• NSW, Victoria, QLD and South Australia all require near real-time disclosure during elections, whereas under federal law disclosures are by financial year and are not reported until the February after the financial year (donations for the 2019 federal election will not be made public until February 2020).
  • NSW and QLD now ban donations from certain industries, such as property developers, and Victoria and NSW cap donations.
  • the disclosure threshold, the amount at which a donation must be declared, is indexed and currently $13,800 for federal elections. In NSW, Victoria and QLD the cap is $1,000 (non-indexed).

Currently, for example, a property developer cannot donate to campaigns for any level of government in QLD, can only donate to federal campaigns in NSW, and can donate to federal (any amount) or state (capped at $4,000) campaigns in Victoria. A donation of $5000 is illegal in Victoria if it is for a state campaign, must be declared weekly in QLD for a state or federal campaign, and does not need to declared at all in Tasmania.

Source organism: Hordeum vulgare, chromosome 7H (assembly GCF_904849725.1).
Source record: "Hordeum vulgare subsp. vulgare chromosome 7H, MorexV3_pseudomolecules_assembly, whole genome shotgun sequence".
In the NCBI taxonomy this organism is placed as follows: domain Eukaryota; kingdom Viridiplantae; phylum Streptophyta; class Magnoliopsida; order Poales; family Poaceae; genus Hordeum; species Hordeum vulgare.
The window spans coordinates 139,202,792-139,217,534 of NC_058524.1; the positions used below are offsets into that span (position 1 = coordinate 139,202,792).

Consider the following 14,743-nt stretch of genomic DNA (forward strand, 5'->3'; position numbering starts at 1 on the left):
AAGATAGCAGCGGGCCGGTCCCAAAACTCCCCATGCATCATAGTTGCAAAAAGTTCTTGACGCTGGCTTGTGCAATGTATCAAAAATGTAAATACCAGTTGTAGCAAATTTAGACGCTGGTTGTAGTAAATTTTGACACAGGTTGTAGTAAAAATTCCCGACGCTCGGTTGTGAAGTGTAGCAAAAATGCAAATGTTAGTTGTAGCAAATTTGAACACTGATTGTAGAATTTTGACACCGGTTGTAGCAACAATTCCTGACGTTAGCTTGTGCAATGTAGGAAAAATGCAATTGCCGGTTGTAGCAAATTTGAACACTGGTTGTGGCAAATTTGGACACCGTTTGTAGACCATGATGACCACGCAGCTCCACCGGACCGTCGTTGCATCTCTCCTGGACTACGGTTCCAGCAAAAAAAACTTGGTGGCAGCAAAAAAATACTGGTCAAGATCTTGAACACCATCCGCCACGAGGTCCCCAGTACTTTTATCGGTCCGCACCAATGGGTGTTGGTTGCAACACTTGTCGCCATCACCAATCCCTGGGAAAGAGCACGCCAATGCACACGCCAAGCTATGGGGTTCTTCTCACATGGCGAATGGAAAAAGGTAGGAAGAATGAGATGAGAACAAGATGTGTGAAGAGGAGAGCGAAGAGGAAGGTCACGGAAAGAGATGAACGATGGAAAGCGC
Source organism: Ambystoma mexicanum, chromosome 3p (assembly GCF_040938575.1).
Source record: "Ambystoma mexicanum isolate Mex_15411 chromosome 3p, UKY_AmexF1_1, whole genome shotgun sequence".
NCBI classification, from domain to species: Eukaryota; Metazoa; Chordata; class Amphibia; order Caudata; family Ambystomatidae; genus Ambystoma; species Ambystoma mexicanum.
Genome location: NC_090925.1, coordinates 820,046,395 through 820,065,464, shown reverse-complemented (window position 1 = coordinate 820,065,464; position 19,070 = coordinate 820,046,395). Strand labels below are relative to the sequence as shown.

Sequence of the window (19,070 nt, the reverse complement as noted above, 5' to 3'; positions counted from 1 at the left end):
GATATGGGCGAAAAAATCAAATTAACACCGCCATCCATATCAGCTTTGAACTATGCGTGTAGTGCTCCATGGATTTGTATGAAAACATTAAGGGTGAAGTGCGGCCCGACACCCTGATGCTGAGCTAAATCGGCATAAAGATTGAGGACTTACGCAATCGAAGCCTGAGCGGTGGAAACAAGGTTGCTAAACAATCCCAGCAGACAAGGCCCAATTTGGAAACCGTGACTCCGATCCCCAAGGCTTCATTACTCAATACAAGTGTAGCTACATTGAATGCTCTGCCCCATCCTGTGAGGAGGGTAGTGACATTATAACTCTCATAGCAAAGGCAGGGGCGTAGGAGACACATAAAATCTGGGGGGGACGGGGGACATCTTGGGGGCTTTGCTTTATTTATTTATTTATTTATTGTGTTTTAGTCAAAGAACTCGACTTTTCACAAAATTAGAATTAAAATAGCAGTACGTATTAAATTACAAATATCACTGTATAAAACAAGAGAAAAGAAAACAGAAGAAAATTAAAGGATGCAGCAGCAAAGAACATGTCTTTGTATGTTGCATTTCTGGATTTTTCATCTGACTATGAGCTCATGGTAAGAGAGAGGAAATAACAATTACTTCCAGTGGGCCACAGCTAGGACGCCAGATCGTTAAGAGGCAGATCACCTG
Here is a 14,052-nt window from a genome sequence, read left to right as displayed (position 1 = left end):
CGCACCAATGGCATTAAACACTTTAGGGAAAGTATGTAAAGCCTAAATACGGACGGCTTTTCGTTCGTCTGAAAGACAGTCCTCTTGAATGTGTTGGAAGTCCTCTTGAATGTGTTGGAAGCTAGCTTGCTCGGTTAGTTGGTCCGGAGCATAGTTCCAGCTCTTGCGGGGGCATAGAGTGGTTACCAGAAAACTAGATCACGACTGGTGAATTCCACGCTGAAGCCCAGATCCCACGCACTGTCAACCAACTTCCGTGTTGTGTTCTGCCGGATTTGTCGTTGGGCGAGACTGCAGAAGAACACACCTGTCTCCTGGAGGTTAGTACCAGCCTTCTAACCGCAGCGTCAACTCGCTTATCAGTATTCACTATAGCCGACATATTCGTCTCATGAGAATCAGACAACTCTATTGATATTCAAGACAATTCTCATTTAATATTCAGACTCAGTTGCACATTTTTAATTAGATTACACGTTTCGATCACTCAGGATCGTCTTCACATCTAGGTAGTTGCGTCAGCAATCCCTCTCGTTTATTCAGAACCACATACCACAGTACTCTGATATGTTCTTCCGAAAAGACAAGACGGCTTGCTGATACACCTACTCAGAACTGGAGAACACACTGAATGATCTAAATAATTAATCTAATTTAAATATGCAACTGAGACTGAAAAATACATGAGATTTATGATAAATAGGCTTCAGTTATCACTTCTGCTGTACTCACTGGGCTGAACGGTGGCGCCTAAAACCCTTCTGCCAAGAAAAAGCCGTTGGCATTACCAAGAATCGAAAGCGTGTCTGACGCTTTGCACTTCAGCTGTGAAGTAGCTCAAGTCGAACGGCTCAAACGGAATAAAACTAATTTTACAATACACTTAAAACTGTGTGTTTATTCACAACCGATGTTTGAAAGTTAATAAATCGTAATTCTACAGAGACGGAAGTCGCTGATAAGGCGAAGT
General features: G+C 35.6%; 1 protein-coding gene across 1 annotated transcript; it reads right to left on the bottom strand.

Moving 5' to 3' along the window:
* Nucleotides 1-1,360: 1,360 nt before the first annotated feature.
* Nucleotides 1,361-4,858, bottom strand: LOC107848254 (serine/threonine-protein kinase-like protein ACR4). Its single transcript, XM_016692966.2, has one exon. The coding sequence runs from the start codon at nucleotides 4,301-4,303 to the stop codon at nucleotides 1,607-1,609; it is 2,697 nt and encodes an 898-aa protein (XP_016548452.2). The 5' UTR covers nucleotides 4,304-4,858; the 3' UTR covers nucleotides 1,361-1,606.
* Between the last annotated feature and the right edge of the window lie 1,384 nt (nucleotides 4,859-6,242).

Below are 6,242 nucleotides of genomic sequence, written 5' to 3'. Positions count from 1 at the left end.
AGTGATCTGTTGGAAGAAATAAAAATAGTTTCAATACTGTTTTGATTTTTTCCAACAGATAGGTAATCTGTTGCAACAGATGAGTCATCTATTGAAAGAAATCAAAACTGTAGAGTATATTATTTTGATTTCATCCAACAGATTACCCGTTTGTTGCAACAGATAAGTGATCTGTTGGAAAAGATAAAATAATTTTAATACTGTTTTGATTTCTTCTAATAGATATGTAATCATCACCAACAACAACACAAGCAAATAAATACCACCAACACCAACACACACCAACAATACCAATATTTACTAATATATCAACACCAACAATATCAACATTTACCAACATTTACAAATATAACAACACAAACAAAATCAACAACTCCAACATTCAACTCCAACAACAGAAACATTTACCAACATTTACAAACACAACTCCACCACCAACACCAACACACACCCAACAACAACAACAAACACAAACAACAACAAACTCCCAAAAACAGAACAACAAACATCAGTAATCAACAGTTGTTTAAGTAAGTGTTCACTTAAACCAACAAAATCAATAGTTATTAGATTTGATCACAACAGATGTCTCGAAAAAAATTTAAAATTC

The Spence decision appears to affirm the ability of states and territories to regulate political donations that are made in their jurisdictions, provided that it is otherwise consistent with the freedom of political communication, without Commonwealth interference. It also potentially allows the other states and territories to further expand disclosure obligations and restrictions on donors in a way that might impact on political parties’ ability to fundraise for federal elections.

These inconsistencies may prove to be an incentive for harmonisation of federal and state and territory political finance laws.

The ALP and the Australian Greens each introduced legislation in the 45th Parliament that would have reduced the donation disclosure threshold to $1,000 and required more real-time disclosure of donations. Such reforms would enhance the compatibility of the federal political finance system with those of the states and territories.

The advertising campaign by Clive Palmer for his United Australia Party at the 2019 federal election reportedly cost $60 million, and failed to win the party any seats in the lower house, or, at the time of publication, the Senate. The spending by Mr Palmer has led to calls for limits on expenditure in federal election campaigns.

Further reading

D Muller, Election funding and disclosure in Australian states and territories: a quick guide, Research paper series, 2018–19, Parliamentary Library, Canberra, 2018.

D Muller, Election funding and disclosure in Australia: a quick guide to recent reforms and current issues, Research paper series, 2017–18, Parliamentary Library, Canberra, 2018.

D Wood and K Griffiths, Who’s in the room? Access and influence in Australian politics. Grattan Institute, Carlton, 2018.